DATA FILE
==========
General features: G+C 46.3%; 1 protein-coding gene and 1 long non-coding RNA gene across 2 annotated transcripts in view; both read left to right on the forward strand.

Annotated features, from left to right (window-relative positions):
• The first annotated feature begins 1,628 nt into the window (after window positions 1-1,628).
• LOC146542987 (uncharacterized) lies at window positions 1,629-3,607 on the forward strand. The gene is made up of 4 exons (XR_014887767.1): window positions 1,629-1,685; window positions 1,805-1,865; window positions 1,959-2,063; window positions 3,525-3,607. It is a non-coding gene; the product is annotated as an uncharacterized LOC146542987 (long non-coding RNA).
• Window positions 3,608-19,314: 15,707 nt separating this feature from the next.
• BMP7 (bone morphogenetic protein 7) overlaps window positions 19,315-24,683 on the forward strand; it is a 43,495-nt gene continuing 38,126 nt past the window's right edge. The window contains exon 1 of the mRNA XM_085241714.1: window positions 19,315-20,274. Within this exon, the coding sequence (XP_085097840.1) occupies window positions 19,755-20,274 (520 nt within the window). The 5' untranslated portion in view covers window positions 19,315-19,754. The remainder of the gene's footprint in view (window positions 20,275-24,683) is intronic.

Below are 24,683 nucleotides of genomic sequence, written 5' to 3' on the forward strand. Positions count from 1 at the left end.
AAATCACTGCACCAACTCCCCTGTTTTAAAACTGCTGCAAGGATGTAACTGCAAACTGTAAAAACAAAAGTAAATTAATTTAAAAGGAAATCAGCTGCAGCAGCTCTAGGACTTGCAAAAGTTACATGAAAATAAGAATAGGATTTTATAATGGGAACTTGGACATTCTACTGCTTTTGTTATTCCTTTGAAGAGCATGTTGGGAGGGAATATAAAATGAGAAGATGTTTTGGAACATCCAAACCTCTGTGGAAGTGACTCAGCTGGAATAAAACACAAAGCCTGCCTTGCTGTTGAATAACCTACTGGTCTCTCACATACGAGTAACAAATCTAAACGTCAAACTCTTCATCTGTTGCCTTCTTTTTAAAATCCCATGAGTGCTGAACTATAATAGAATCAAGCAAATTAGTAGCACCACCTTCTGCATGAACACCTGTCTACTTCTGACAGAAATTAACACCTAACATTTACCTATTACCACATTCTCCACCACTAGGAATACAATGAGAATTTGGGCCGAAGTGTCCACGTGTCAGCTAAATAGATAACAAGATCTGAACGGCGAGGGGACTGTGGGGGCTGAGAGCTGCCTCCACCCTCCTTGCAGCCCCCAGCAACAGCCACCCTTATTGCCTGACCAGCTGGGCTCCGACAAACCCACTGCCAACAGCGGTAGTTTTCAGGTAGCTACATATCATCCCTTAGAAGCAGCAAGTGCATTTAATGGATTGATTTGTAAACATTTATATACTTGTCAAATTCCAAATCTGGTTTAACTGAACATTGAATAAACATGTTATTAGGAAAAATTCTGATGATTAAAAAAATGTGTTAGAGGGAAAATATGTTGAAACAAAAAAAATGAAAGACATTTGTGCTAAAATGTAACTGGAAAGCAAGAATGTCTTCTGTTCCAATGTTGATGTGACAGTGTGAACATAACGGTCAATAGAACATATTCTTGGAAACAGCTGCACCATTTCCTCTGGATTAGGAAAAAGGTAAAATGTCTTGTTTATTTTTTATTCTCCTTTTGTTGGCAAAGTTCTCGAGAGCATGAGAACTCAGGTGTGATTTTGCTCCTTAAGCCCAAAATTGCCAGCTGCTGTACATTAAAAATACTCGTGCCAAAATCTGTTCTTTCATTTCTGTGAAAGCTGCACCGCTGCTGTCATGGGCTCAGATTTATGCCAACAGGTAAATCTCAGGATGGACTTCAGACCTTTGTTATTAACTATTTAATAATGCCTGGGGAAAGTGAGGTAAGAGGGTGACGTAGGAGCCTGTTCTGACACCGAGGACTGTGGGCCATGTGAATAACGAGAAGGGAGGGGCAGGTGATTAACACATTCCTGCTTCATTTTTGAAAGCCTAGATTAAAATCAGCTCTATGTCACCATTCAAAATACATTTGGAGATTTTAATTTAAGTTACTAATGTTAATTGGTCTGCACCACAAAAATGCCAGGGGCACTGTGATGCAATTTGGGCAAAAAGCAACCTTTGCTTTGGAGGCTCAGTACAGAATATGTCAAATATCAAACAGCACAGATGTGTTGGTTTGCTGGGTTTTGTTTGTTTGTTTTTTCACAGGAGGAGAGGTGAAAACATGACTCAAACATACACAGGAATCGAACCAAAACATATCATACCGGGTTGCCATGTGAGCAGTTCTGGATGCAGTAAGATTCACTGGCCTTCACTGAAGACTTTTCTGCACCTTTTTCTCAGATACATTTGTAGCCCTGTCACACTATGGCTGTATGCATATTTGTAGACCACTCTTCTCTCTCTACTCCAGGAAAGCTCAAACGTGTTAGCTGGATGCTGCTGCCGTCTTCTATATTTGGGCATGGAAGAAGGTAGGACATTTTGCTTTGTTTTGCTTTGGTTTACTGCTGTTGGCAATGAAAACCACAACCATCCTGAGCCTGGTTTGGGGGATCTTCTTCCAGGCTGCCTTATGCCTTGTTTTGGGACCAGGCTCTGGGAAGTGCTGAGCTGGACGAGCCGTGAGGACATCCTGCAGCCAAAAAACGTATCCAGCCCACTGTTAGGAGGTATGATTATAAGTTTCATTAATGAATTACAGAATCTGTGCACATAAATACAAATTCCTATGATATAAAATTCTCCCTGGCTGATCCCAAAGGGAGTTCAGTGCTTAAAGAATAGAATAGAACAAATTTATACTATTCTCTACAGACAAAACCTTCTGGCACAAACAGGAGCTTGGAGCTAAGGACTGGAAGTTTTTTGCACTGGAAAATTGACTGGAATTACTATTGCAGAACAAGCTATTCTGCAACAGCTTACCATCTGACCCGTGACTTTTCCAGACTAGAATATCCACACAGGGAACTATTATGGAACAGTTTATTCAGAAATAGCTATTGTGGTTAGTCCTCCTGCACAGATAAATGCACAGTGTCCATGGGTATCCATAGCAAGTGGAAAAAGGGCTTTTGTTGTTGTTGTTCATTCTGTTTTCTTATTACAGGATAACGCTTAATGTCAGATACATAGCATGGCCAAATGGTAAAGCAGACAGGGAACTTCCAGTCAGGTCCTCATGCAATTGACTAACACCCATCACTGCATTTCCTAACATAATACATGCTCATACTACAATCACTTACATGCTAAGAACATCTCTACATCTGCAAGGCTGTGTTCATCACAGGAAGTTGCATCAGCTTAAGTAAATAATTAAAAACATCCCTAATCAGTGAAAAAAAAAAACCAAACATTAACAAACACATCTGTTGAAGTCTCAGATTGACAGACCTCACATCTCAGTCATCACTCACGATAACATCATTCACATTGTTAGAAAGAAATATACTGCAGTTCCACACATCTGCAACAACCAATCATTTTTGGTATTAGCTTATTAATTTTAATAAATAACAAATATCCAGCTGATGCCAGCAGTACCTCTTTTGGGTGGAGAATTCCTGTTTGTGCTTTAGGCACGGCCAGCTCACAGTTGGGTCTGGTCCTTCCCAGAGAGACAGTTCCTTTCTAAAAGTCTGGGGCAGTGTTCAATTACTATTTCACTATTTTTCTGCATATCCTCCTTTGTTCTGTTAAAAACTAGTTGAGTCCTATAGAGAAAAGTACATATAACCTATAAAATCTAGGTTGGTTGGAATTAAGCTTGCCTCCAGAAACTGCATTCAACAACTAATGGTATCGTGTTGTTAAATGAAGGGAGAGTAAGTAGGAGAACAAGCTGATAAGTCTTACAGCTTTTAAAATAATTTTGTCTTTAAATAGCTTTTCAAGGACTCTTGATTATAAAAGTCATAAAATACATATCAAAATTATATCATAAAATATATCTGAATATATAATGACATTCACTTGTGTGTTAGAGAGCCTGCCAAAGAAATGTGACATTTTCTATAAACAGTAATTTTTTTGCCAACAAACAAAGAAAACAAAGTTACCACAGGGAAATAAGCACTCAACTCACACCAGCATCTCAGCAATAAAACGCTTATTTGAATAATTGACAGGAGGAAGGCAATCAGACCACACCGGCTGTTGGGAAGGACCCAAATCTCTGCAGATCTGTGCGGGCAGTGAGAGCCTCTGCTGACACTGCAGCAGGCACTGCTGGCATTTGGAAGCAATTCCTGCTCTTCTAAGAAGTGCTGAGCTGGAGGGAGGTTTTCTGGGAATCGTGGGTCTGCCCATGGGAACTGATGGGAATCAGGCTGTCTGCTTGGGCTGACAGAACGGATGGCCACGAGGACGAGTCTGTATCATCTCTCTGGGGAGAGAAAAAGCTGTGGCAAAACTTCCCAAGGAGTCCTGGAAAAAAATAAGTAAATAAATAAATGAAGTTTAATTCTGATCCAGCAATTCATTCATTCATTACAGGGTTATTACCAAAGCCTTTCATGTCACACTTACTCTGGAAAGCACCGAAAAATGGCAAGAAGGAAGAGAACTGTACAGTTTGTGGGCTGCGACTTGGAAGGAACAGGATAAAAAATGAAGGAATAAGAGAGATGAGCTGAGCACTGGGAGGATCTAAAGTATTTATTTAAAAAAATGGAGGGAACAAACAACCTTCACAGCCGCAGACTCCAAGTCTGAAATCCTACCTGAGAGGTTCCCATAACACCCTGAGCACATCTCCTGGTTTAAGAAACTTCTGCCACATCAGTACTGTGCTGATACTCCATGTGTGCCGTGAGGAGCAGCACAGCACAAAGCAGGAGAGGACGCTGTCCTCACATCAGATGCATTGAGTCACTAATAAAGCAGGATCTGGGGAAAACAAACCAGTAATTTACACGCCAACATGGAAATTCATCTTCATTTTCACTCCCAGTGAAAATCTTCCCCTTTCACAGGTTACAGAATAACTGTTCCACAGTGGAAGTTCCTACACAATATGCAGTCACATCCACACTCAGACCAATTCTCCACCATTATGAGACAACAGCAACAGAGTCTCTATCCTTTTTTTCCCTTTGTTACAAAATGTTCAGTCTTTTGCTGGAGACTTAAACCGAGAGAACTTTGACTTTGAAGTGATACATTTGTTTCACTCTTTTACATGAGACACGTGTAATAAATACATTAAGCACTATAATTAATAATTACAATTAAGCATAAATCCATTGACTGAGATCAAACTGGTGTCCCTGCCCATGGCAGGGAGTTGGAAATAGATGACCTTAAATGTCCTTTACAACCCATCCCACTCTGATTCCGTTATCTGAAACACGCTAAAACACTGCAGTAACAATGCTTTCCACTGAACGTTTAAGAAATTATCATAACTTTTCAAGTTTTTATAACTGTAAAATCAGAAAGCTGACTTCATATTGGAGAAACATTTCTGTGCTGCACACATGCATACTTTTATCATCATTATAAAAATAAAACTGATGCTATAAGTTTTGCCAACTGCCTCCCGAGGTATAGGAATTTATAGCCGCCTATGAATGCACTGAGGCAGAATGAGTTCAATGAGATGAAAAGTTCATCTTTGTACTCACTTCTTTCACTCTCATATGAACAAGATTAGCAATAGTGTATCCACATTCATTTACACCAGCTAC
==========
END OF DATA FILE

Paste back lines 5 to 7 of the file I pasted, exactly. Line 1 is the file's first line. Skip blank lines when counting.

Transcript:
• Window positions 3,608-19,314: 15,707 nt separating this feature from the next.
• BMP7 (bone morphogenetic protein 7) overlaps window positions 19,315-24,683 on the forward strand; it is a 43,495-nt gene continuing 38,126 nt past the window's right edge. The window contains exon 1 of the mRNA XM_085241714.1: window positions 19,315-20,274. Within this exon, the coding sequence (XP_085097840.1) occupies window positions 19,755-20,274 (520 nt within the window). The 5' untranslated portion in view covers window positions 19,315-19,754. The remainder of the gene's footprint in view (window positions 20,275-24,683) is intronic.

Below are 24,683 nucleotides of genomic sequence, written 5' to 3' on the forward strand. Positions count from 1 at the left end.